A Parisian epiphany and vision

Giacometti in Paris, Michael Peppiatt, Bloomsbury Publishing, 2023, ISBN: 9781526600974.

Alberto Giacometti’s story and career hinge on an epiphany on boulevard Saint-Michel in Paris. There, he viewed the artist Isabel Rawsthorne, with whom he was falling in love, from a distance and silhouetted against a big, dark doorway.

The vision that he retained and which he sought to realise from that point on throughout his life was one of the intensity of life in the human figure. In the static mediums of drawings, paintings and sculptures, the realisation of intensity and liveliness was an almost impossible aim, yet one that Giacometti rigorously attempted accepting always that failure was part of the deal.

Michael Peppiatt keeps this epiphany in view throughout, at the same time that he also describes Giacometti’s love affair with Paris and with the cultural and intellectual life of Paris from the 1920’s to the 1960’s.

Outside his humble studio – the focus for his life and art – Giacometti availed himself of Montparnasse’s cafes, nightclubs and brothels while interacting with artists and writers from Rawsthorne, Picasso and Breton to de Beauvoir, Sartre and Beckett. Linked to Surrealism and Existentialism, Giacometti ultimately had too individual a vision to remain aligned to such groups on an ongoing basis. As he himself expressed it, that vision was “not to reproduce reality, but to create a reality of the same intensity”.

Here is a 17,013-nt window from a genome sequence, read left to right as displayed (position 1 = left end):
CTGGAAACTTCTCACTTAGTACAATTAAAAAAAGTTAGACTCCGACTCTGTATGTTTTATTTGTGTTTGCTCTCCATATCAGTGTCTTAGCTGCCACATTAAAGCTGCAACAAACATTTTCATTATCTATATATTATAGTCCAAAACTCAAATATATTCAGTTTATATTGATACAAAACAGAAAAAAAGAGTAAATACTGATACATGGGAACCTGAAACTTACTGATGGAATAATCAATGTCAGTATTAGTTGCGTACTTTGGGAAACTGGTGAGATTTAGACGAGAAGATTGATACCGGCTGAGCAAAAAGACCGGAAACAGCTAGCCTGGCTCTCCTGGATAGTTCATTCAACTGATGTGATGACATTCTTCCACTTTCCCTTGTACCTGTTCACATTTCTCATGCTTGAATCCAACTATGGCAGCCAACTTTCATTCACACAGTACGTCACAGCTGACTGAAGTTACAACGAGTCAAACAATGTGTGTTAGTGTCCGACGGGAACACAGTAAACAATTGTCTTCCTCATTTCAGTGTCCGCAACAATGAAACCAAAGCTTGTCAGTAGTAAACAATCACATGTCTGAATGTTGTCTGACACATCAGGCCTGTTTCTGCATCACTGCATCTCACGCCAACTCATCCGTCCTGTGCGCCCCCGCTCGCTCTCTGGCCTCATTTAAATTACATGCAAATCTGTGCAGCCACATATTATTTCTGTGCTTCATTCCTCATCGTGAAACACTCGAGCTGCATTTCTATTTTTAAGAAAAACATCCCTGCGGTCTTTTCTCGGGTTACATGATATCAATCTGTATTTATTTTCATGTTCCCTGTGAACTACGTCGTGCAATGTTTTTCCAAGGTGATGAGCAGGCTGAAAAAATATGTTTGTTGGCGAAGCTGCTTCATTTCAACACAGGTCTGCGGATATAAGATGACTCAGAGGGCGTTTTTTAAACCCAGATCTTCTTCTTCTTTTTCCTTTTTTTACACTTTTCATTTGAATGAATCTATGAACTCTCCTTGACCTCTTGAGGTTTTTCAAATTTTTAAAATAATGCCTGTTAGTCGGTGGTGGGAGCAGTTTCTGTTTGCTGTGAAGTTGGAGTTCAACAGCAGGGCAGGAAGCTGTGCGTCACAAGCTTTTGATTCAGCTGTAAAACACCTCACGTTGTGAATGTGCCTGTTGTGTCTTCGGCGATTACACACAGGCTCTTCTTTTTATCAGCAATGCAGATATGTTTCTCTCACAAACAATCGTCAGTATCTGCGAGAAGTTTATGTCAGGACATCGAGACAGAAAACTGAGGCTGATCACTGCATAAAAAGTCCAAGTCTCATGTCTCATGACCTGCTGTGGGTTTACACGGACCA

Peppiatt, himself, arrived in Paris in 1966 with a letter of introduction to Giacometti, penned for him by Francis Bacon. That letter “was never handed over because Giacometti had just left Paris for the hospital in Switzerland where he died”. This double portrait of the artist and the city he loved is Peppiatt’s letter of introduction for his readers to an artist whose idiosyncratic life and loves lie hidden behind the intense focus and in-your-face realism of the standing figures and heads he created.     


Jonathan Evens






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